By Wesley James
What an evolution, and what fun. Barney the Elf returns this year sleeker, funnier, more joyful, and every bit as gay. Those who’ve seen it before will miss the Greek chorus of drag-queens, but they’re the only thing; many of the superfluous songs and jokes have been cut, exchanged for great pacing and much cleaner comedy. Barney has skipped blithely over every stagnant trap a returning Christmas show could succumb to – it’s fresh and refined, sealing its place and begging to be revisited next year.
Barney the Elf is a gay jukebox musical parody of the movie Elf written by Bryan Renaud, who plays the eponymous Barney. In the wake of Santa’s death, the inspirationally eager Barney is banished from the North Pole by Santa’s bitter son Jr. (Jonathon Parker Jackson) for the crime of being gay. With guidance from the widow Claus (Maggie Cain), Barney makes his way to Chicago where he falls in love with Zooey (the stage-stealing Dixie Lynn Cartwright), a drag-queen with her work cut out for her in explaining the drag world to Barney. When Santa Jr. runs into trouble making Christmas run on time, it’s up to Barney and his new relationship to bring cheer back to Christmas.
Nothing serves as a better foil to Barney’s naivety than that dry, snarky drag-queen wit – this version has a little less of a love story, and considerably less exploration into drag; those things have been exchanged for heightened comedy and stronger character contrast. What we’ve also gained are moments of extreme genuinity – Zooey’s first appearance on stage is as sudden and breathtaking to us as it is to Barney, and there are lots of moments like that – as great as the drag-queen narrators were, the best and most surprising moments of the play have proven the story is clean enough to eschew narration.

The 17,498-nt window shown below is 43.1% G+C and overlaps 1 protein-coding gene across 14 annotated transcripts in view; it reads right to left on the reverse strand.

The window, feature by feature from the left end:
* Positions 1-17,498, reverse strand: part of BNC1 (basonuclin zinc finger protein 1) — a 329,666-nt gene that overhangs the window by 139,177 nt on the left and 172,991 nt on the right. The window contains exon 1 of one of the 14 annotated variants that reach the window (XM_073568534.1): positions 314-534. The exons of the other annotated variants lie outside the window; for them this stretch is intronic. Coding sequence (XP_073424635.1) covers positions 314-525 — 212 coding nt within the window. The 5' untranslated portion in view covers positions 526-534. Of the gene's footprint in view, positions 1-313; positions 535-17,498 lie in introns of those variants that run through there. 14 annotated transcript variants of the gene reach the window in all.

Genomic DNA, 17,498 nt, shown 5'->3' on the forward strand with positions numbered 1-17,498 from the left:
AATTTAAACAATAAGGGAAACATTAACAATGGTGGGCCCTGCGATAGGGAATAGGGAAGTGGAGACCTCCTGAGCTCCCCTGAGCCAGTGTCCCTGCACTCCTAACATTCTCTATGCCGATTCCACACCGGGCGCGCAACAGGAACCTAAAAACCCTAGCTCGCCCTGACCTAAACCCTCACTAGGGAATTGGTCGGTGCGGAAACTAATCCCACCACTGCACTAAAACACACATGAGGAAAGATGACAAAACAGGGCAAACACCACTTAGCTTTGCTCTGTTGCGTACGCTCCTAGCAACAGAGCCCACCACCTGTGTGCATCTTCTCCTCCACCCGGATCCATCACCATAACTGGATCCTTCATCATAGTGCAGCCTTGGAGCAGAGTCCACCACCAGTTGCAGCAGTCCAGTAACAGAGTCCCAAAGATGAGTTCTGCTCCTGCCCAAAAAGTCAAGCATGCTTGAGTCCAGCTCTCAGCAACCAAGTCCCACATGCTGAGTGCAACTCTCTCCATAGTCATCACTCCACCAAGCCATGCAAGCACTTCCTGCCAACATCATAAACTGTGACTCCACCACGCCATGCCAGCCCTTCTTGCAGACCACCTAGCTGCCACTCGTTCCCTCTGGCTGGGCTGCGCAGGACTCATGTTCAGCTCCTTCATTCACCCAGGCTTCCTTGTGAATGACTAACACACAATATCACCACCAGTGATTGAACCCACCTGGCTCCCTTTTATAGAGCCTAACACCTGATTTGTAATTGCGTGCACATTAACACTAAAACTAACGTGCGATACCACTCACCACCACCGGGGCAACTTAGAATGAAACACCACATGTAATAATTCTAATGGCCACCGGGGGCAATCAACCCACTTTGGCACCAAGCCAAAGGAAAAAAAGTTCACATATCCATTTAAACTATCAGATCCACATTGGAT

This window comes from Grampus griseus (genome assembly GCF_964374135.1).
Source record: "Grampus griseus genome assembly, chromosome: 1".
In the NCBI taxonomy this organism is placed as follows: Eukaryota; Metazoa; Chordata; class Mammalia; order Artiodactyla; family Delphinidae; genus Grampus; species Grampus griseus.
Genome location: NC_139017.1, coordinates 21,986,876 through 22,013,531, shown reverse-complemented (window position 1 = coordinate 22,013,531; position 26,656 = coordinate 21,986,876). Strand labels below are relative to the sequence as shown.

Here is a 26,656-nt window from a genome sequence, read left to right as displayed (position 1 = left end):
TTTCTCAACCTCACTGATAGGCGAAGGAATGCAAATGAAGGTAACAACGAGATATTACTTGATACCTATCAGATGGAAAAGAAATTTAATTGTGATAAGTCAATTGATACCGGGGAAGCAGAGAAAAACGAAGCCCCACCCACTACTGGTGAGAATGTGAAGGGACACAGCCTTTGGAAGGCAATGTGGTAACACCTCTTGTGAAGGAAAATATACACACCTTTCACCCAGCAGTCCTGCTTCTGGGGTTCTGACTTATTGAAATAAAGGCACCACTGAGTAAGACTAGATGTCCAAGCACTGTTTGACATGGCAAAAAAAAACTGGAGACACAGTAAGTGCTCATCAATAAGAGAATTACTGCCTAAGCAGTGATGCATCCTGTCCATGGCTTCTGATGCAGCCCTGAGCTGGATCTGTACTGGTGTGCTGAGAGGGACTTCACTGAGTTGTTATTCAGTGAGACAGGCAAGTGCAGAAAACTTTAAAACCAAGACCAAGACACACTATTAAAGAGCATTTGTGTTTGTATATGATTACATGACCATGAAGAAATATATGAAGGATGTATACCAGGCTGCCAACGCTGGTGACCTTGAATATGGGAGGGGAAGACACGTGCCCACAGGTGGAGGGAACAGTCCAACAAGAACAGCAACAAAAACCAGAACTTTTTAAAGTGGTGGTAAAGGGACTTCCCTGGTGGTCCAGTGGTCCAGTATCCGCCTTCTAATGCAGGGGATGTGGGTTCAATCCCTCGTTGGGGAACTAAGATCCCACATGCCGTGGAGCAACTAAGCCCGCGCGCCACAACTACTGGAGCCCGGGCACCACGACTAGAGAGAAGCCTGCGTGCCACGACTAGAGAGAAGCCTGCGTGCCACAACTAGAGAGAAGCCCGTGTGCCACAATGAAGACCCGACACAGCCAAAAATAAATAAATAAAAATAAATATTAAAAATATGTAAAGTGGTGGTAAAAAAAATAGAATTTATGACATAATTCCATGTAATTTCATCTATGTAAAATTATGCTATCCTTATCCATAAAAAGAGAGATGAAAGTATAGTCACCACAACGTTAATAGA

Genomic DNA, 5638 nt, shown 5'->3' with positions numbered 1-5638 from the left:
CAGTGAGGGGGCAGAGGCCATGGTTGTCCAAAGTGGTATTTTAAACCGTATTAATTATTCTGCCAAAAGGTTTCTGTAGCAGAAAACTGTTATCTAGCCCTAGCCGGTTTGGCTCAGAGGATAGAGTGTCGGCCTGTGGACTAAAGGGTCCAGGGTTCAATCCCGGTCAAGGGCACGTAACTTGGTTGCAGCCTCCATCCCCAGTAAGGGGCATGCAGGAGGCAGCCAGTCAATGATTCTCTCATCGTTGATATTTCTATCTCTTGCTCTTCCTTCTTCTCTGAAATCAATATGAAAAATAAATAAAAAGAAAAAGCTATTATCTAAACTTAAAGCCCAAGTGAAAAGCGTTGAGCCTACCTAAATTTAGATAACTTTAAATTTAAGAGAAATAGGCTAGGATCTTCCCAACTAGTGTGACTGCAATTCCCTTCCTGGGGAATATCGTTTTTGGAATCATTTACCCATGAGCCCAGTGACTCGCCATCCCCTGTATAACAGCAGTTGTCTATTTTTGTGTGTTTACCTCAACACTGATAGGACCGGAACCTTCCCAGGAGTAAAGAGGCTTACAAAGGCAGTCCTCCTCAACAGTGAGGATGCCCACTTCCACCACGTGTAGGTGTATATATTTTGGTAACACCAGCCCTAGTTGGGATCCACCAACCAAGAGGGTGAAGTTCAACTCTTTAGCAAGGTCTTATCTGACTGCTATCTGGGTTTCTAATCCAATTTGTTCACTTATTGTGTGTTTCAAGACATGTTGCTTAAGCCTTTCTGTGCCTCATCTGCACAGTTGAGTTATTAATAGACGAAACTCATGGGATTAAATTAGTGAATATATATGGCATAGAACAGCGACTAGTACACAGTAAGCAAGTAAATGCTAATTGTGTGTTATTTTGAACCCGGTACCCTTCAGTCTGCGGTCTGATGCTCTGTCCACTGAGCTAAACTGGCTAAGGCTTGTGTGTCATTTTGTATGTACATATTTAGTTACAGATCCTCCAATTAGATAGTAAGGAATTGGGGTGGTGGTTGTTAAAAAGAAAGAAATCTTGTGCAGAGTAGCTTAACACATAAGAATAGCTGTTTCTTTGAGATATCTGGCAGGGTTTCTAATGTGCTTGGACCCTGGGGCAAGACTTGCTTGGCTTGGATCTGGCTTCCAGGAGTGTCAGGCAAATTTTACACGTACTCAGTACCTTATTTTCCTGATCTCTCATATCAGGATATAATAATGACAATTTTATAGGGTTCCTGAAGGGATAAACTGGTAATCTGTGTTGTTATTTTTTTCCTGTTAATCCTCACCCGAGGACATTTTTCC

The play is fast and funny; the story covers a lot in a little time without ever feeling rushed. Barney has hit a strong balance, dialing back character exposition and letting hilarious, fully committed, cartoonish performances carry our investment. Renaud's take on Barney brings a welcome depth to the character – he wiggles and jokes and encourages, but he takes on the many hard lessons of the world with an unexpected and not overly comic vulnerability. Dixie Lynn Cartwright brings a hilariously grounded presence to a world of flighty, cartoony caricatures, always a lovely contrast. The Claus family at odds is consistently delightful, and the vital ensemble make a lot of heavy lifting look easy. Special ensemble mentions to Molly LeCaptain, who takes the lead in a mutinous song and commands our interest with no main characters on stage, and to the all the men’s well-objectified abs.
Barney is back, and hopefully here to stay. It’s fast, funny, joyful, real, and gay.
Barney the Elf is presented by The Other Theatre Company. The production runs at The Greenhouse Theater Center through January 1st, 2017. More info. Read last year's review here.